Sticking with the Familiar

5And YHWH said to Moses, “Go before the people, and take some of the elders of Israel with you, and take your staff, the one you used to smite the Nile, in your hand, and go. 6I will be standing before you there at the rock in Horeb, and you will strike the rock, and water will come out of it, and the people will drink. And Moses did so in front of the elders of Israel. — Exodus 17:5-6

11And Moses lifted up his hand, and he struck the rock with his staff twice, and lots of water came out, and the whole assembly drank along with their flocks. — Numbers 20:11

I must confess that I really don’t like things to change. The longer things can keep going without major changes in procedures, the happier I am. I want all changes to show up with lengthy, air-tight justifications, else they need not apply here.

I was reminded of this, oddly enough, by a short story by Mike Resnick. It’s an “alternate history” story in which he assumes that just one thing has been changed from the historical situation, and then he carries on from their with his imagination.

In this story, when Teddy Roosevelt volunteers to raise troops for World War I, he manages to bully President Wilson into sending him over to Europe. Roosevelt collects a new regiment of Rough Riders, most of which are getting on in years. On the battlefield in France they finally disobey orders to get into the fight, and then charge up a hill—what else would Rough Riders do?–into the face of German machine guns. But the terrain is different, the equipment is different, and the opponent is different. This time the Rough Riders are wiped out. What had worked in the Spanish American War no longer worked in World War I in Europe.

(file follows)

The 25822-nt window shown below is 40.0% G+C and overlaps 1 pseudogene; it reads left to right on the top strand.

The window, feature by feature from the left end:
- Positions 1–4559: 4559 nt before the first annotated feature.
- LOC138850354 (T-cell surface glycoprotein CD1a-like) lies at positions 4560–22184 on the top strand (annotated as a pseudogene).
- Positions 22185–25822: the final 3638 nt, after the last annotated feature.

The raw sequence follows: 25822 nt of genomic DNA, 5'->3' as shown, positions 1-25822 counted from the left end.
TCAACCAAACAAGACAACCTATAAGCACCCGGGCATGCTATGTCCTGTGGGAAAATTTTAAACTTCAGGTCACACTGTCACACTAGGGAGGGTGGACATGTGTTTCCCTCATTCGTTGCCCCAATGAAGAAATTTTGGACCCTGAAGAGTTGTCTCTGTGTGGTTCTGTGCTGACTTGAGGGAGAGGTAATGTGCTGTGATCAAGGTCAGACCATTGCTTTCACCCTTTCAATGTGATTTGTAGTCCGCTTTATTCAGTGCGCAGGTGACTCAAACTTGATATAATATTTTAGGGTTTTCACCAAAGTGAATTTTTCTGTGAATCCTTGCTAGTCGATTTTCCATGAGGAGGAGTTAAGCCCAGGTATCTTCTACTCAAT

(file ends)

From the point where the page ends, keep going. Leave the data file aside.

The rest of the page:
Now it took me some time to think of a text to go with this thought, and you may think I stretched things a bit. But I started thinking. Why did Moses strike the rock? He could have yelled at the Israelites for a while. He could have waved his staff at them. In fact, he might have struck a few Israelites with his staff, had he been angry enough. But he went up to the rock and struck it.

I was reminded again of a church service, a communion service I attended once. The pastor carefully explained that he was offering communion in a different way. I forget the reason, but it doesn’t matter that much. He gave careful instructions. When he finished and was prepared to serve, the congregation got up and did what they always had done. Most didn’t even notice that anything had happened. I know, because I was a guest-teacher for a Sunday School class and only one in the class had noticed anything at all.

They stuck with the familiar. It was so ingrained that they just had to do it once again, even when it didn’t fit the situation. I suspect Moses found himself in that situation. God had given directions, but Moses was very, very angry. I doubt he thought, “I think I’ll disobey God and strike this rock.” He just walked up to the rock, he was furious, and he did what came naturally. Last time he’d been here, he’d struck the rock and produced water. It just happened.

If I may turn back to the war again, there’s a saying that the United States is always well-prepared to fight the war they last fought. Unfortunately, the corollary is that we are rarely prepared to fight the next war. I’m forcefully reminded of this when I watch or read of the Battle of Midway, and those Brewster Buffaloes from the island go up against the Japanese Zeros with predictable results. Men die because they are flying planes that were very advanced—for the previous war. (For those who know the plane in question, I’m being a bit hard on it, but there was no doubt it was not up to the Zero.)

I’ve told a few stories here, but what’s my point? We can get caught in the routine of our daily lives and be unprepared for the next thing that’s going to happen. We can stick with the familiar in our spiritual lives, and never find out what else God has for us. Don’t automatically assume that new is better, but take a careful look. God may be leading you into something new. He may be asking you to lay aside that staff and just speak—and see what he can do!

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